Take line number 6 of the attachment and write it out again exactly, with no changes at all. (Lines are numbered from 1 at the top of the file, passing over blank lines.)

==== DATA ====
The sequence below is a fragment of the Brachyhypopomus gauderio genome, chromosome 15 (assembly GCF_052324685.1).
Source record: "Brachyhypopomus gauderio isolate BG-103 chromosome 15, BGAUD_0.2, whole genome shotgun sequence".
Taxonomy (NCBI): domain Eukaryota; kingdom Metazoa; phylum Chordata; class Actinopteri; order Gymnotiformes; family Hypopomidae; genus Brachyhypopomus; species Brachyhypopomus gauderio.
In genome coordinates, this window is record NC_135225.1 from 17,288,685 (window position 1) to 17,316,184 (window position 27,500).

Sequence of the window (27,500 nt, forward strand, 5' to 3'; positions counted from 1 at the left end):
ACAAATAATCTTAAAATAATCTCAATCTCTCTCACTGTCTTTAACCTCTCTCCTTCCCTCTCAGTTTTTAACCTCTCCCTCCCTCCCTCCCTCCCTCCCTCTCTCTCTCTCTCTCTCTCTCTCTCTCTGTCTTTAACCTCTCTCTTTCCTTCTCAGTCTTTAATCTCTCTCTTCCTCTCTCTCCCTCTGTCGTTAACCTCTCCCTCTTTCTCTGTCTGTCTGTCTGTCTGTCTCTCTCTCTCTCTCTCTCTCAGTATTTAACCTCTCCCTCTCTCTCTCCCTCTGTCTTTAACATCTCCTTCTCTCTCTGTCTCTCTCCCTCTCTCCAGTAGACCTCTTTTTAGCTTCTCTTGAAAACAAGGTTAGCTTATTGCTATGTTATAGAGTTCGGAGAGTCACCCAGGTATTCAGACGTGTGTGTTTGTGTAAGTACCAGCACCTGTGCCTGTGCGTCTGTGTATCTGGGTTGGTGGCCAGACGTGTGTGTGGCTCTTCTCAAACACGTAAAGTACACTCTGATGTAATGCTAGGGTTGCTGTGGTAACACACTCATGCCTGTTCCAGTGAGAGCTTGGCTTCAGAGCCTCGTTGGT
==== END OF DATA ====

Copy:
ACAAATAATCTTAAAATAATCTCAATCTCTCTCACTGTCTTTAACCTCTCTCCTTCCCTCTCAGTTTTTAACCTCTCCCTCCCTCCCTCCCTCCCTCCCTCTCTCTCTCTCTCTCTCTCTCTCTCTCTGTCTTTAACCTCTCTCTTTCCTTCTCAGTCTTTAATCTCTCTCTTCCTCTCTCTCCCTCTGTCGTTAACCTCTCCCTCTTTCTCTGTCTGTCTGTCTGTCTGTCTCTCTCTCTCTCTCTCTCTCAGTATTTAACCTCTCCCTCTCTCTCTCCCTCTGTCTTTAACATCTCCTTCTCTCTCTGTCTCTCTCCCTCTCTCCAGTAGACCTCTTTTTAGCTTCTCTTGAAAACAAGGTTAGCTTATTGCTATGTTATAGAGTTCGGAGAGTCACCCAGGTATTCAGACGTGTGTGTTTGTGTAAGTACCAGCACCTGTGCCTGTGCGTCTGTGTATCTGGGTTGGTGGCCAGACGTGTGTGTGGCTCTTCTCAAACACGTAAAGTACACTCTGATGTAATGCTAGGGTTGCTGTGGTAACACACTCATGCCTGTTCCAGTGAGAGCTTGGCTTCAGAGCCTCGTTGGT